A lowdown on logs
Everything you need to know
Logs are lovely when you need a fabulous fire. Many would say logs are logs – what else is there to say? But they’d be wrong. In fact, delving deeper will unearth some fascinating facts about these friends from Mother Nature. So here’s a unique lowdown on logs large and small.
A Brief History of Logging
Logging in the United States goes back centuries, when settlers needed wood for fuel, warmth and cooking. It was fairly crude at that time of course, but nevertheless invaluable. Lumbar was priceless to the American economy for a long time – the practice was glorified by folklore hero Paul Bunyan, a mythical woodman who carried an axe and was accompanied by his Blue ox Babe.
At the turn of the 19th century, Washington had become the top state across the pond for producing world-class lumbar.
Here in the UK
Logging had already gone on for centuries here in the UK, but it was on 1 September 1919 that the Forestry Act came into force. With this, the Forestry Commission emerged, taking responsibility for woods in England, Scotland, Wales and Ireland. Eight Forestry Commissioners were charged with promoting forestry, developing afforestation, overseeing the production of timber and making grants to private landowners.
What do we mean by logging?
In essence, logging is the cutting, skidding, on-site processing and loading of trees or logs onto trucks or skeleton cars. This in turn can be used for timber or cut down again into much smaller pieces, used for a variety of purposes including logs for fire building. When it comes to forestry, we can talk of the process as describing the logistics of moving wood from the tree stump to a sawmill or lumber yard outside of the forest. This is a highly skilled practice at all levels and while it may look relatively simple, the process is quite complicated. In fact, years of training goes in to producing the very best logs for fuel.
There are two main types of logging:
- Clear cutting, which is the removal of all trees from a given area.
- Selective logging, which is cutting down one or two selected species of tree.
The whole idea is to take away any rotten trees and facilitate sustainable growth over a long period of time. In many ways, you are taking away ‘the rotten apples’ so the remaining trees can fully flourish.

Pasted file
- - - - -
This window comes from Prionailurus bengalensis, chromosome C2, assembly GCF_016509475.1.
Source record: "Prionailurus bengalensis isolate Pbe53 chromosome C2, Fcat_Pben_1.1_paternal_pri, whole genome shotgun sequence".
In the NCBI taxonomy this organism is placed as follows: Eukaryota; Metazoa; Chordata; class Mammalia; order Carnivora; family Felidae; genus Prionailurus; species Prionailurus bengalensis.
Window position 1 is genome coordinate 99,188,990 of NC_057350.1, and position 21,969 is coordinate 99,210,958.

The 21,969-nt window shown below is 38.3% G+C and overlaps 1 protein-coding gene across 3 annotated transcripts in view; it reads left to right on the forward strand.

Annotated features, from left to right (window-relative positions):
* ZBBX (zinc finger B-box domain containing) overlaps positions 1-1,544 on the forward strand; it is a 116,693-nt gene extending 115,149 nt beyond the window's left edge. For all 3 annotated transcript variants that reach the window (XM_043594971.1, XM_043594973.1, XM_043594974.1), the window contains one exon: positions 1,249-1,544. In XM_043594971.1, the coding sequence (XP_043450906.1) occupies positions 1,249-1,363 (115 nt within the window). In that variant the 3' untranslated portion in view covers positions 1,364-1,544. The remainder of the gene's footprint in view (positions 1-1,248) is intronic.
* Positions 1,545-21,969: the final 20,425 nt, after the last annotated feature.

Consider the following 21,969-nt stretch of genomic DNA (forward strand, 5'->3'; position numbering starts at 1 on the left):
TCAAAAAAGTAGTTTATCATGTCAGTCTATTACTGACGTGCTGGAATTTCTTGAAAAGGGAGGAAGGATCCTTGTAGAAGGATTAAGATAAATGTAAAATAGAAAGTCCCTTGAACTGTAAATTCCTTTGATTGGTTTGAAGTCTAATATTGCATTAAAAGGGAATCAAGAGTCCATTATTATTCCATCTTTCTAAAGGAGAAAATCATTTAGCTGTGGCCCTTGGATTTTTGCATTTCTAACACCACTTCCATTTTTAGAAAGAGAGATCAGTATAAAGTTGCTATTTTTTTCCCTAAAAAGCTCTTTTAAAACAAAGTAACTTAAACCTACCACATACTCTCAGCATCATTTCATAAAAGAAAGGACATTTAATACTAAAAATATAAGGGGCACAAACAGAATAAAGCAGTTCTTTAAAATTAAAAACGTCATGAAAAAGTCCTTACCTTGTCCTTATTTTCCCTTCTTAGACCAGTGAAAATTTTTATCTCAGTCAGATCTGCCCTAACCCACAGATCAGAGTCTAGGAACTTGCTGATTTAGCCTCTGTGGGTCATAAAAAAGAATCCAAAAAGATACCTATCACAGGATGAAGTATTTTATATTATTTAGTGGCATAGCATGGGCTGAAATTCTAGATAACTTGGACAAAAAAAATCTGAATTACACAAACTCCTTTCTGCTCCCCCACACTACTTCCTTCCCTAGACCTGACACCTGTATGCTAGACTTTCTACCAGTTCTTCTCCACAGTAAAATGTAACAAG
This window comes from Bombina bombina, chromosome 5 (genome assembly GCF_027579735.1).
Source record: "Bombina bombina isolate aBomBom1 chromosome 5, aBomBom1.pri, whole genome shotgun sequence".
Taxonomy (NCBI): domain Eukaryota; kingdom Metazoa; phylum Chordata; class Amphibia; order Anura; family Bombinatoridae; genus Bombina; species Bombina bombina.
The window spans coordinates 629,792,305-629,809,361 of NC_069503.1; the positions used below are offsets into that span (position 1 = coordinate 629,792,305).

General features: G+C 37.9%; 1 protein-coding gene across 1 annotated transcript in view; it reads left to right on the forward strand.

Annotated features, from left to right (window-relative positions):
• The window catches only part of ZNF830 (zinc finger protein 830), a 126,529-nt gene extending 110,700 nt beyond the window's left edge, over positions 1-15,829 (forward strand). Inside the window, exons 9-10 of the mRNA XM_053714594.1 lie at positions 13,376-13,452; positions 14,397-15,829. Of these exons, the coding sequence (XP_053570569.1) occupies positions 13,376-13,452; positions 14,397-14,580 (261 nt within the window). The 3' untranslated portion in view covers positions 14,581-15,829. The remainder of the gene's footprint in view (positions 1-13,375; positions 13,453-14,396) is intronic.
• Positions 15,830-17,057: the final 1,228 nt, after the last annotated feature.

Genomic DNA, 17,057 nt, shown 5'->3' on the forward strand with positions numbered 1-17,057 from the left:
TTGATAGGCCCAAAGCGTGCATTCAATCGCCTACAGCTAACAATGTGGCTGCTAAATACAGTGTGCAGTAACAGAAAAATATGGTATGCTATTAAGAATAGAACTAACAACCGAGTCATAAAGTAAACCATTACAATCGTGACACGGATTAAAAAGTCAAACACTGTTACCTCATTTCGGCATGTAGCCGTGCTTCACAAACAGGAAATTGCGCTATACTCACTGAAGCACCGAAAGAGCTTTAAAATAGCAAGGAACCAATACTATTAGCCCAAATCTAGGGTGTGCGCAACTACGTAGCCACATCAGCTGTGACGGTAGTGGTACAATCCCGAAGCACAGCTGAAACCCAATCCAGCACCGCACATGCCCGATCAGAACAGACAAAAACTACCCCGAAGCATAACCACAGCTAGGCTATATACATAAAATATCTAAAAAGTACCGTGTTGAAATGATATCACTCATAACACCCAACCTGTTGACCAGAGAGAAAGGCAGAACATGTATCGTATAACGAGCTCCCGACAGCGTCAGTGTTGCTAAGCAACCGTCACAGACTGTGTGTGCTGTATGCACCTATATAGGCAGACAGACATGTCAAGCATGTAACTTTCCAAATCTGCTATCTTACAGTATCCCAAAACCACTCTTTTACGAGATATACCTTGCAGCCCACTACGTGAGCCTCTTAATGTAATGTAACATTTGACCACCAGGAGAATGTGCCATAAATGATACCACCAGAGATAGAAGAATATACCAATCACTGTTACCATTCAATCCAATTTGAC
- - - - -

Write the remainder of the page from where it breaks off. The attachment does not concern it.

Horse logging is the removal of felled timber using horses. Horse logging, or snigging, can be quite a lovely sight, and it’s enjoyed a resurgence in the 21st century. In fact, using horses in woodlands is traditional, great for the environment and has the benefit that animals can work in steep conditions where machinery would often have problems.
Amazing facts – Kiln-dried Logs:
- Are much more efficient
- Burn hotter than seasoned logs
- Lead to minimal fuel and stove problems
- Generate a greater source of heat
- Freshly cut wood contains a naturally high amount of water, between 65 and 90 per cent depending on the species.
- We cut trees as part of the natural thinning process to generate more light and better environmental growing conditions for the remaining trees.
- Logging usually refers to above-ground forestry logging.
- Cutting trees with the highest value and leaving those with lower value, generally diseased or malformed trees, is referred to as high grading.
A fascinating range
- Kiln-dried logs are those with most of the moisture taken out after the completion of the process.
- Seasoned wood means cutting and splitting the wood into manageable pieces before air drying for the spring and summer.
- Green wood has been recently cut and not had an opportunity to season by evaporation of the internal moisture.
- Unseasoned wood put onto a fire will eventually lead to a build up of tar in the chimney because of the moisture content.
- Softwood is excellent for burning and comes from trees such as pine, spruce and larch which take less time to fully mature than other species. You’ll find lots of softwood kindling sold in garage forecourts.
- Hardwood comes from trees that lose their leaves in winter – species include ash, beech and oak. Slow-growing, they provide a denser, tougher wood.